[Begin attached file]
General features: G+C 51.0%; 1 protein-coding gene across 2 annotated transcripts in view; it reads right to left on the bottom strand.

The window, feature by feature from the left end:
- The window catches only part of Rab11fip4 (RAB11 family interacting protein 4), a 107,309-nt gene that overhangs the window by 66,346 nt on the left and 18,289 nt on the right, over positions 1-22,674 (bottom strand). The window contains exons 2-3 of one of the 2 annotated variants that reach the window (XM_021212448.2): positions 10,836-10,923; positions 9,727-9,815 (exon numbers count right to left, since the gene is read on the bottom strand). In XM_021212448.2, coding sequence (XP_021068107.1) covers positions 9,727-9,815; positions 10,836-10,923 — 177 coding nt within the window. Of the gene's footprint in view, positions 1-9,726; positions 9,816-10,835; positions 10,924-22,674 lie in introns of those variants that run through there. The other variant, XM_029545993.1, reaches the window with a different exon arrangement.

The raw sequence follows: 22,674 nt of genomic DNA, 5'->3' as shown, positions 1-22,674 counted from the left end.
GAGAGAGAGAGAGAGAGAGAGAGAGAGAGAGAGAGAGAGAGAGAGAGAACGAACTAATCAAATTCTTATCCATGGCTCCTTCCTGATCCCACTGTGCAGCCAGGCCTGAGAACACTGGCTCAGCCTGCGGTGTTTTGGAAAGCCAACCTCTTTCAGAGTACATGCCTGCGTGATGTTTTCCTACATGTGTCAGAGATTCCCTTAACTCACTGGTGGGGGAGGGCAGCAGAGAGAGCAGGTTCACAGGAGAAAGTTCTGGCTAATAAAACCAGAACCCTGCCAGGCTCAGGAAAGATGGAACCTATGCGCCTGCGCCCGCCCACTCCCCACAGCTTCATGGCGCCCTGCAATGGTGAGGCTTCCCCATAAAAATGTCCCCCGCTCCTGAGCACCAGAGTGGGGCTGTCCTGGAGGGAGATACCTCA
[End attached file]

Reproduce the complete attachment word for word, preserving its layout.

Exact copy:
General features: G+C 51.0%; 1 protein-coding gene across 2 annotated transcripts in view; it reads right to left on the bottom strand.

The window, feature by feature from the left end:
- The window catches only part of Rab11fip4 (RAB11 family interacting protein 4), a 107,309-nt gene that overhangs the window by 66,346 nt on the left and 18,289 nt on the right, over positions 1-22,674 (bottom strand). The window contains exons 2-3 of one of the 2 annotated variants that reach the window (XM_021212448.2): positions 10,836-10,923; positions 9,727-9,815 (exon numbers count right to left, since the gene is read on the bottom strand). In XM_021212448.2, coding sequence (XP_021068107.1) covers positions 9,727-9,815; positions 10,836-10,923 — 177 coding nt within the window. Of the gene's footprint in view, positions 1-9,726; positions 9,816-10,835; positions 10,924-22,674 lie in introns of those variants that run through there. The other variant, XM_029545993.1, reaches the window with a different exon arrangement.

The raw sequence follows: 22,674 nt of genomic DNA, 5'->3' as shown, positions 1-22,674 counted from the left end.
GAGAGAGAGAGAGAGAGAGAGAGAGAGAGAGAGAGAGAGAGAGAGAGAACGAACTAATCAAATTCTTATCCATGGCTCCTTCCTGATCCCACTGTGCAGCCAGGCCTGAGAACACTGGCTCAGCCTGCGGTGTTTTGGAAAGCCAACCTCTTTCAGAGTACATGCCTGCGTGATGTTTTCCTACATGTGTCAGAGATTCCCTTAACTCACTGGTGGGGGAGGGCAGCAGAGAGAGCAGGTTCACAGGAGAAAGTTCTGGCTAATAAAACCAGAACCCTGCCAGGCTCAGGAAAGATGGAACCTATGCGCCTGCGCCCGCCCACTCCCCACAGCTTCATGGCGCCCTGCAATGGTGAGGCTTCCCCATAAAAATGTCCCCCGCTCCTGAGCACCAGAGTGGGGCTGTCCTGGAGGGAGATACCTCA